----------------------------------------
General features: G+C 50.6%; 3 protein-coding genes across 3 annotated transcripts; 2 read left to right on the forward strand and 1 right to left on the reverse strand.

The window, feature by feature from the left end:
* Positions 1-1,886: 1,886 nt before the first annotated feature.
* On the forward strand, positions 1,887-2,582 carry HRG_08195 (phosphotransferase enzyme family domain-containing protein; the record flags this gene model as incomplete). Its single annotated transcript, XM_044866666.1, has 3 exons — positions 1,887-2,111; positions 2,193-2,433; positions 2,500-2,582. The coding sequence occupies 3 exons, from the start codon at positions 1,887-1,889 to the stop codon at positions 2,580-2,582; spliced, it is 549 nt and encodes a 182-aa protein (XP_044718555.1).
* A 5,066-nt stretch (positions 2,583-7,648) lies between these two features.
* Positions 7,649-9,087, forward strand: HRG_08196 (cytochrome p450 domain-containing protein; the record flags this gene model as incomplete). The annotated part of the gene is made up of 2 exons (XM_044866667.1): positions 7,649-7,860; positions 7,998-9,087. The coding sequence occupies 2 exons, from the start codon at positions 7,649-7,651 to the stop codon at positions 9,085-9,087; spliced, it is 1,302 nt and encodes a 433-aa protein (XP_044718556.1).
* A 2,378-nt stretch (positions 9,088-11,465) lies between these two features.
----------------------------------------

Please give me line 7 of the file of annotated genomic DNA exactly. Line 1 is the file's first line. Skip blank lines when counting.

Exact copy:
* A 2,378-nt stretch (positions 9,088-11,465) lies between these two features.